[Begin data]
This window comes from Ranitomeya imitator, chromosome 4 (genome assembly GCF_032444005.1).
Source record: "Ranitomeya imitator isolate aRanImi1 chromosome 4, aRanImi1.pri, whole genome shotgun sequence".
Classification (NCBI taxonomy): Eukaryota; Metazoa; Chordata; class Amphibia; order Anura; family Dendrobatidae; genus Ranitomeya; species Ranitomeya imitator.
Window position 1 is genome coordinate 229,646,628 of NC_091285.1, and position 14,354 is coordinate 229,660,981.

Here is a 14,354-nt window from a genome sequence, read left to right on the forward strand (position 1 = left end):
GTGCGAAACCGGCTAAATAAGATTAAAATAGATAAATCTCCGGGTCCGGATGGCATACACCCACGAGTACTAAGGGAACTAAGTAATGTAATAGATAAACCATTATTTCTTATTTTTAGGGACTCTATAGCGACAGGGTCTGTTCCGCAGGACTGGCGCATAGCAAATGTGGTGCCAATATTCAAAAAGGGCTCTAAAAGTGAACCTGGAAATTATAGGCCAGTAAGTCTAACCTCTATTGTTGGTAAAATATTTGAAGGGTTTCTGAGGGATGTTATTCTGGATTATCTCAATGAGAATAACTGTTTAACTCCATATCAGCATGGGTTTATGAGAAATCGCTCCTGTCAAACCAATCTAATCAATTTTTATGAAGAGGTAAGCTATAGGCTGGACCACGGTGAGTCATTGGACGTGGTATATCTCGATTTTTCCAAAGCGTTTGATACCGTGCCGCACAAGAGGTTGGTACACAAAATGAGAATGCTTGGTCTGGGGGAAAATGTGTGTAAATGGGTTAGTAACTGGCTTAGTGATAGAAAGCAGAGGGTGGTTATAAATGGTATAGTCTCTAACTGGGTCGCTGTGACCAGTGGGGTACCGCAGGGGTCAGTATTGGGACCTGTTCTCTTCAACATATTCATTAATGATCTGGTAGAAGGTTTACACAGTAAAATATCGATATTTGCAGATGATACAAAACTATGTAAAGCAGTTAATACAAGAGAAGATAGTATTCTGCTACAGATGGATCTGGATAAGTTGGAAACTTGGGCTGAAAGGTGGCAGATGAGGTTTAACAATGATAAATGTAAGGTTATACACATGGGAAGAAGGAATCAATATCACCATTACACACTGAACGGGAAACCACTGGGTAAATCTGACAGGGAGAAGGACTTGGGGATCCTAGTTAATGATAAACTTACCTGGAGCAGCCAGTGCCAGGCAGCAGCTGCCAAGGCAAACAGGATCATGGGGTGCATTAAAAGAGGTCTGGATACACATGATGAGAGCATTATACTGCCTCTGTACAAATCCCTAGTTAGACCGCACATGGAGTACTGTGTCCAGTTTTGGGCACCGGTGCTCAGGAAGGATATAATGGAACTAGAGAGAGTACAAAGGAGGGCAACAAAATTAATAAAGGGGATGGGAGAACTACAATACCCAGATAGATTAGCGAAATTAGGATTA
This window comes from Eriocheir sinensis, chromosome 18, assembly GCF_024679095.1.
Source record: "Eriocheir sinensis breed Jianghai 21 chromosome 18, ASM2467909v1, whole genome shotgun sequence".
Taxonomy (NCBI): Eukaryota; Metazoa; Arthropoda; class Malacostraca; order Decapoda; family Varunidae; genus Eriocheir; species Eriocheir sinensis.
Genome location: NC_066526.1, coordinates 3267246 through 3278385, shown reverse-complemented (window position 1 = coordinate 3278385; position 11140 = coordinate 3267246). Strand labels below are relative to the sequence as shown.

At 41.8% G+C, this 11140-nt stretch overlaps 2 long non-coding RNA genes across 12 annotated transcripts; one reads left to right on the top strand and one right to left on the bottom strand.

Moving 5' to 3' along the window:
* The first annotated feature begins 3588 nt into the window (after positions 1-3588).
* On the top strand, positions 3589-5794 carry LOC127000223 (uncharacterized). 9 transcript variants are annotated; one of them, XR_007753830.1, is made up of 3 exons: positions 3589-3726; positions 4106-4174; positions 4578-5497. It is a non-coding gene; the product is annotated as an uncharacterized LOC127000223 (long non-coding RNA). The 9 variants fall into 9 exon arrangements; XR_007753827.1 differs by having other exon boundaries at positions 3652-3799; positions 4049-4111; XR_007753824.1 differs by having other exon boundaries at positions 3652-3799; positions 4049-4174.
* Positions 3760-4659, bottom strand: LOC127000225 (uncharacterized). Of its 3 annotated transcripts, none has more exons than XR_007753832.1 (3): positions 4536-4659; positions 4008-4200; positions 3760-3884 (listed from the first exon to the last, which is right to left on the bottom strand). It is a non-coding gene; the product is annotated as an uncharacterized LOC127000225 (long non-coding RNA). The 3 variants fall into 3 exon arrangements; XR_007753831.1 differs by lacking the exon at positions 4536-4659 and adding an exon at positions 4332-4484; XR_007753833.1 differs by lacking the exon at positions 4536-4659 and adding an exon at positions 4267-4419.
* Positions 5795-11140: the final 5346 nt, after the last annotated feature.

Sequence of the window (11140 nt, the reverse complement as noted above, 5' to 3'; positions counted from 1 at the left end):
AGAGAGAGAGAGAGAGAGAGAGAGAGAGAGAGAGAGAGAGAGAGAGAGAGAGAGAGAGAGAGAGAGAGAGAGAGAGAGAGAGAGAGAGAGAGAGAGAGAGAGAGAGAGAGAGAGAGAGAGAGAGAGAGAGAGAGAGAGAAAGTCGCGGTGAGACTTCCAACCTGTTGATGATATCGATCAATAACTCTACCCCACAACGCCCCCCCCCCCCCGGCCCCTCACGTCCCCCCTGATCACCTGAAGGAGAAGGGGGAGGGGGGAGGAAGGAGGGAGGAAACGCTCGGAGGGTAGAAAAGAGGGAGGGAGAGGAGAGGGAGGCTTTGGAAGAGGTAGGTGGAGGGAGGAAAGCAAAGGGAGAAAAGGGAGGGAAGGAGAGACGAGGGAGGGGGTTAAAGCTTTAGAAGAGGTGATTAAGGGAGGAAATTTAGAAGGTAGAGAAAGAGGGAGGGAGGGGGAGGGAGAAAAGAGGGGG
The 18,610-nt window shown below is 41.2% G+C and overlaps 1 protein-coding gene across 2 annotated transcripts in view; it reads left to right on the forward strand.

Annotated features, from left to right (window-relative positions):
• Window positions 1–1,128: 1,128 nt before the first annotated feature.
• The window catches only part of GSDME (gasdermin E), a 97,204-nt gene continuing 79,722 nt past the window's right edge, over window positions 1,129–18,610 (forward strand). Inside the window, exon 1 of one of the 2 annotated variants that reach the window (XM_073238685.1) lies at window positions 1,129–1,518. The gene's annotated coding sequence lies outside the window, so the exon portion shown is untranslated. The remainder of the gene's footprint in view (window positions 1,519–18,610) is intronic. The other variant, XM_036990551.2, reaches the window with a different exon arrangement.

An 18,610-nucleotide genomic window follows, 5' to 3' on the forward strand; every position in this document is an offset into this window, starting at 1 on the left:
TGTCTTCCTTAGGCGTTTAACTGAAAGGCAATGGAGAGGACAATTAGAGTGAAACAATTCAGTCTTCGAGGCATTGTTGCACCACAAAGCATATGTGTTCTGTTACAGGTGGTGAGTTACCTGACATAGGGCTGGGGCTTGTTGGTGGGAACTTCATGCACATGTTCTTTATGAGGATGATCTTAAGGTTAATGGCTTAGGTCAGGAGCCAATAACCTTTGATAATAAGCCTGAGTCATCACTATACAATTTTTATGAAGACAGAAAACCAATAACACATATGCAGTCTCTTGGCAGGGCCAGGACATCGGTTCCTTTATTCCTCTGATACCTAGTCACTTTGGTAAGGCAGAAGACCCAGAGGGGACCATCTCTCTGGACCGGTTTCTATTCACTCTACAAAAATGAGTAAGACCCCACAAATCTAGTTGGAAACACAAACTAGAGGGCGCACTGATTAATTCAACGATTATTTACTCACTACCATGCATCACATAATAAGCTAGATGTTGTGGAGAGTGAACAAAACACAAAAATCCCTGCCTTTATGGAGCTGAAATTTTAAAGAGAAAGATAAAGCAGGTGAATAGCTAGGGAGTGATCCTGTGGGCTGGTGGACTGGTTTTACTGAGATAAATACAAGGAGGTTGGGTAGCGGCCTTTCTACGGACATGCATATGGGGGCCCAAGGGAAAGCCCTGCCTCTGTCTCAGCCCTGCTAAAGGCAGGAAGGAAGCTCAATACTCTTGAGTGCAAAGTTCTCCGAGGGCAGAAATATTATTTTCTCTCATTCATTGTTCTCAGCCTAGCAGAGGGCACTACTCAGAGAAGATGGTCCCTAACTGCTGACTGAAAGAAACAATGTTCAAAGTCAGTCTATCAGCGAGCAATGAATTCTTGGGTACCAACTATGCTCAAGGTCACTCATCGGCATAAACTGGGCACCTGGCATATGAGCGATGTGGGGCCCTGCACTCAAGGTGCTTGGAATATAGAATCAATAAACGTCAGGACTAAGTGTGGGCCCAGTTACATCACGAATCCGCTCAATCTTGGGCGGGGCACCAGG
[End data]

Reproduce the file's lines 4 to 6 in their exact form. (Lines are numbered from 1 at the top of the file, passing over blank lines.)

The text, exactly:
Window position 1 is genome coordinate 229,646,628 of NC_091285.1, and position 14,354 is coordinate 229,660,981.

Here is a 14,354-nt window from a genome sequence, read left to right on the forward strand (position 1 = left end):
GTGCGAAACCGGCTAAATAAGATTAAAATAGATAAATCTCCGGGTCCGGATGGCATACACCCACGAGTACTAAGGGAACTAAGTAATGTAATAGATAAACCATTATTTCTTATTTTTAGGGACTCTATAGCGACAGGGTCTGTTCCGCAGGACTGGCGCATAGCAAATGTGGTGCCAATATTCAAAAAGGGCTCTAAAAGTGAACCTGGAAATTATAGGCCAGTAAGTCTAACCTCTATTGTTGGTAAAATATTTGAAGGGTTTCTGAGGGATGTTATTCTGGATTATCTCAATGAGAATAACTGTTTAACTCCATATCAGCATGGGTTTATGAGAAATCGCTCCTGTCAAACCAATCTAATCAATTTTTATGAAGAGGTAAGCTATAGGCTGGACCACGGTGAGTCATTGGACGTGGTATATCTCGATTTTTCCAAAGCGTTTGATACCGTGCCGCACAAGAGGTTGGTACACAAAATGAGAATGCTTGGTCTGGGGGAAAATGTGTGTAAATGGGTTAGTAACTGGCTTAGTGATAGAAAGCAGAGGGTGGTTATAAATGGTATAGTCTCTAACTGGGTCGCTGTGACCAGTGGGGTACCGCAGGGGTCAGTATTGGGACCTGTTCTCTTCAACATATTCATTAATGATCTGGTAGAAGGTTTACACAGTAAAATATCGATATTTGCAGATGATACAAAACTATGTAAAGCAGTTAATACAAGAGAAGATAGTATTCTGCTACAGATGGATCTGGATAAGTTGGAAACTTGGGCTGAAAGGTGGCAGATGAGGTTTAACAATGATAAATGTAAGGTTATACACATGGGAAGAAGGAATCAATATCACCATTACACACTGAACGGGAAACCACTGGGTAAATCTGACAGGGAGAAGGACTTGGGGATCCTAGTTAATGATAAACTTACCTGGAGCAGCCAGTGCCAGGCAGCAGCTGCCAAGGCAAACAGGATCATGGGGTGCATTAAAAGAGGTCTGGATACACATGATGAGAGCATTATACTGCCTCTGTACAAATCCCTAGTTAGACCGCACATGGAGTACTGTGTCCAGTTTTGGGCACCGGTGCTCAGGAAGGATATAATGGAACTAGAGAGAGTACAAAGGAGGGCAACAAAATTAATAAAGGGGATGGGAGAACTACAATACCCAGATAGATTAGCGAAATTAGGATTA